Deeyoon: Debate Anyone, About Anything On Video Chat

By Elana Widmann, NoCamels October 10, 2012 Comments

Some would argue the internet is made for arguing. Comment sections on most sites see people from all corners of the globe and from completely divergent opinions, debating with each other, anonymously.

Face-to-face arguments are of a whole different nature, particularly because looking at a person and having that gaze reflected often encourages a more self-awareness.

New Israeli startup Deeyon (Hebrew word for debate) has created a platform for online video debating that takes the concept of face-to-face debate to the internet.

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Deeyon allows users to both watch live webcam debates and participate in video debates surrounding a number of topics. CEO and Founder Joe Kalfatells  NoCamels about founding Deyoon in February: “I just figured that there had to be a better way for people to discuss and engage around  issues, beyond a 140 character tweet or comments on YouTube and Facebook.” “On Deeyoon, we can debate anything: Politics, Sports, UFOs,  Chocolate vs. Vanilla,” says Kalfa.

Once users create an account using their Facebook login, they are taken to a Deeyon web dashboard which has three pages, “Trending Debates,” “Live Debates,” and “Available Debates.” There is also fourth option, to create your own debate. In addition, users can find interesting debates to watch or participate in by clicking the “Rooms” and selecting from a number of broad topics including, “Gender and Sexuality,” “Religion,” or “Economy.”

Keeping it civil

All debates on the website are auto-moderated. The debates are short, and can have pre-set times of one, two, three, five or 10 minutes. By requiring a Facebook login, Kalfa believes the site won’t become vulgar or inappropriate, like other online video-chat platforms that do not require signing up.

The company’s business model is currently split into three forms of monetization. Brand debating will see Deeyoon partnering with brands or companies to create debates around a product or service. The site also runs traditional online advertising to generate revenue. Finally, the company will release its Premium Version in the coming weeks.

“Our site is for the ‘average Joe’ who wants to argue about an issue,” says Kalfa. “For a monthly fee, more professional [debaters] will have their own platform, a premium version available for $4.95 a month.” Kalfa believes this premium platform will provide a more professional and competitive environment for debates.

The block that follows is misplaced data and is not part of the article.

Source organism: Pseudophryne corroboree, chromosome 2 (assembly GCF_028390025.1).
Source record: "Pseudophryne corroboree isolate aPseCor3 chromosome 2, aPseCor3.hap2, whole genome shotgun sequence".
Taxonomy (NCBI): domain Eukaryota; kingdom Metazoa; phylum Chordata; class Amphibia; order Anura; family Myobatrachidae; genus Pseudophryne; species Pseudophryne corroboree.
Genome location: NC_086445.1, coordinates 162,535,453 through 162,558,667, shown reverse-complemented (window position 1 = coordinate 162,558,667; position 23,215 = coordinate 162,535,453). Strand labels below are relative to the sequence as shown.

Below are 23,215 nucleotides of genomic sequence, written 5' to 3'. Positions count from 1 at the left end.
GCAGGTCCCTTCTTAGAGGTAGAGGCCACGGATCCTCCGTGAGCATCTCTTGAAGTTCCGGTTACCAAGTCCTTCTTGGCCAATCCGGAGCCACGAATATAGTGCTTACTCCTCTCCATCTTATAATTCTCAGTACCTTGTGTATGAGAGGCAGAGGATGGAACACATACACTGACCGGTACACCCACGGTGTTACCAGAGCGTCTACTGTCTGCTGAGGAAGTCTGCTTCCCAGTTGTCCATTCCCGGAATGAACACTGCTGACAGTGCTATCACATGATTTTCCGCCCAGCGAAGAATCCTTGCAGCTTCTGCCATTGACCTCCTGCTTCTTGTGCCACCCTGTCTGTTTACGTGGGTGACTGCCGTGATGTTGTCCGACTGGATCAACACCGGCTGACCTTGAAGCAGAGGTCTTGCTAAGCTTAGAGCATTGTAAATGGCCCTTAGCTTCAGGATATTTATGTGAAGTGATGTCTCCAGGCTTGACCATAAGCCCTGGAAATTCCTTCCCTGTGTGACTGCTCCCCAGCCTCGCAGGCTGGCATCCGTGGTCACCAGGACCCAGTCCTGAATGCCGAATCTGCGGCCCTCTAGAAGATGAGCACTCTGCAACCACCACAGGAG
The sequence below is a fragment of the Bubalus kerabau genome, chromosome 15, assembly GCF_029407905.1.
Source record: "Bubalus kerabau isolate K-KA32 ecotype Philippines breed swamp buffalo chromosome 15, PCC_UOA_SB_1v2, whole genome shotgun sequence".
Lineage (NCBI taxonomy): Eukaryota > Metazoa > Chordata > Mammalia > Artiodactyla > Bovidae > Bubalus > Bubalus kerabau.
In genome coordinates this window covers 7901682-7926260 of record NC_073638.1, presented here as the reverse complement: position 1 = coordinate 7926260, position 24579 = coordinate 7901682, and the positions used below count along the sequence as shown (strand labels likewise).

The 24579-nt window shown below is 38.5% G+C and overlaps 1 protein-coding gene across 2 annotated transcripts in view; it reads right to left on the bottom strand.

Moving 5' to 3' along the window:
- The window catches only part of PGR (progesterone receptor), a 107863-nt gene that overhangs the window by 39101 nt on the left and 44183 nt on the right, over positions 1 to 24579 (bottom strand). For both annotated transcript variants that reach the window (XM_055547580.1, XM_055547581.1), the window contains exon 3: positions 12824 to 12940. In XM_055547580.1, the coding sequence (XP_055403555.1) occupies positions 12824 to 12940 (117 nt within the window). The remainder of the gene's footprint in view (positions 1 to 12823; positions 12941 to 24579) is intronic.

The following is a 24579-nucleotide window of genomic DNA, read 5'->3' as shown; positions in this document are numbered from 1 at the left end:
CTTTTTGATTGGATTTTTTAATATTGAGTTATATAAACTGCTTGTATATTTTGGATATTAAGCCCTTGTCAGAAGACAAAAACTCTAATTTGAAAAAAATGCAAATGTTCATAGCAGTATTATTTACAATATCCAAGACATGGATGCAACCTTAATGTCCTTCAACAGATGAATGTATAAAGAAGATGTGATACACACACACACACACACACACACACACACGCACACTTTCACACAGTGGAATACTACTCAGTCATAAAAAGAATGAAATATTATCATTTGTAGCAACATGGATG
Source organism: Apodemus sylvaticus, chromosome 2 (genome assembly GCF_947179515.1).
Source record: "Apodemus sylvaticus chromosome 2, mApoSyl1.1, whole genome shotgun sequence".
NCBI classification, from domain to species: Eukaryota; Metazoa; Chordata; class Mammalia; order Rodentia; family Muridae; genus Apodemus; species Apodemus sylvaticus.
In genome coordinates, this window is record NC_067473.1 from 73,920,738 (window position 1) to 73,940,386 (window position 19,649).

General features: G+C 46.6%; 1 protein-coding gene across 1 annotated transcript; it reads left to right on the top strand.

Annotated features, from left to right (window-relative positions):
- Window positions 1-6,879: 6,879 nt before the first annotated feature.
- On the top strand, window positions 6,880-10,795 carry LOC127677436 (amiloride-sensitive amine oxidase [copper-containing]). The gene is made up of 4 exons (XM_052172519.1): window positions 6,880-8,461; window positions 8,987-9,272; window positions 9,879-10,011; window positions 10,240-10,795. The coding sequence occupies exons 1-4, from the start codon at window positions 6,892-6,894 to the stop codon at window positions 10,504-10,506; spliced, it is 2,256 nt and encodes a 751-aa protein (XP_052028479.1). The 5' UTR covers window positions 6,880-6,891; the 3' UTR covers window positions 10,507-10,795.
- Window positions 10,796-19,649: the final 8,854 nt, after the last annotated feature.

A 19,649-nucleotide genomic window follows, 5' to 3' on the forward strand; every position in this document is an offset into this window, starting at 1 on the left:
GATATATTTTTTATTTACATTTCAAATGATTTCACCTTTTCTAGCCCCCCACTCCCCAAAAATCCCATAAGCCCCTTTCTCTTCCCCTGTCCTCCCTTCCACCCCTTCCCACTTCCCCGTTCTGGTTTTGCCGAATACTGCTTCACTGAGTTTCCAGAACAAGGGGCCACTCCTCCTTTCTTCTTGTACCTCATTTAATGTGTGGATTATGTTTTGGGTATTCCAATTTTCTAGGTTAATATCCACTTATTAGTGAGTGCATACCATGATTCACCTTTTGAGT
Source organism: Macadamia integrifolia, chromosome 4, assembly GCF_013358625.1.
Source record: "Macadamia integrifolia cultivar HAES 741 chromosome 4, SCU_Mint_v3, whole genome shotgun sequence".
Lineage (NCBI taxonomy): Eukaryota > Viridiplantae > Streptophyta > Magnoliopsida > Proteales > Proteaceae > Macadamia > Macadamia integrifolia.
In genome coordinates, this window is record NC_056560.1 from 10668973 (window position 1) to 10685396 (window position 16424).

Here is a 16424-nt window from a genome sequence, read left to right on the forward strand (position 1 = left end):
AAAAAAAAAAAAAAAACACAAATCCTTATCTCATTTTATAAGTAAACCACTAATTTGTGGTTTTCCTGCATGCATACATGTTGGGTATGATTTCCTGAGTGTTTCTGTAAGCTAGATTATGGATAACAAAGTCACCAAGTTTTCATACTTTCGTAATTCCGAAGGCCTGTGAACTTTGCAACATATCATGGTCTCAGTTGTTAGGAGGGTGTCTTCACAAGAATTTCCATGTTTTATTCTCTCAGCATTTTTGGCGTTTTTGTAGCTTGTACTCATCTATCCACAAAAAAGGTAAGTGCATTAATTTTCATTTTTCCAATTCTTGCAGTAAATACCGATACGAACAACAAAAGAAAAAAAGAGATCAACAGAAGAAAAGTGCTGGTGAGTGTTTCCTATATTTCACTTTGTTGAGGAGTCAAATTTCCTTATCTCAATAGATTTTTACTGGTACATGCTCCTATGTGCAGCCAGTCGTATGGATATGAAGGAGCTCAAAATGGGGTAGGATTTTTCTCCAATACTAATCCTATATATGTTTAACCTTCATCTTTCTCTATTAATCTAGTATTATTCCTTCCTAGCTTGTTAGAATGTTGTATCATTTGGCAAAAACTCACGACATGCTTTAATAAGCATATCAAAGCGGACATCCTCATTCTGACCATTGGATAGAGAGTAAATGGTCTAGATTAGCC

To create buzz, the company is paying celebrities to participate in debates on the site. Deeyon has already recorded 15 celebrity debates that will be released to the media in the coming weeks.

Currently on the site is a debate with Jose Canseco, the famed US baseball player, who debates his worthiness in the baseball hall of fame after his admitted steroid use, with Deeyoon user Ari Levy. Michael Lohan, father of troubled celebrity Lindsay Lohan, debates Octomom Naoya Suleman, the mother of octuplets, about whether or not children need both parents.

No “pause” or “fast-forward” buttons

At the company’s launch on Tuesday, October 2, there were 5,000 users on the site for an average time of four minutes each.

At the end of debates, such as “Should the US adopt Canada’s drug control tactics?” and “Is Atheism a religion?” viewers can click on who they agreed with and leave comments. Currently, videos have no pause, rewind or fast-forward options and are a little slow to load.

Kalfa is now funding the company himself. Kalfa’s road to professional success is atypical. “I barely finished high school. At 18, together with [my brother] Nick, we started a dental supply company by borrowing 5,000 dollars. That companyis now a multimillion dollar company called North American Dental Wholesalers.”

Kalfa moved to Israel three years ago and has invested or founded several other startups, including CaplinkedWahooly and tweetTV.

In a few weeks, the company will roll out a plug-in widget so users can create debates about articles on publisher sites like CNN (or NoCamels!) with just one click. The company has an eight person developer team in San Francisco working on new features.

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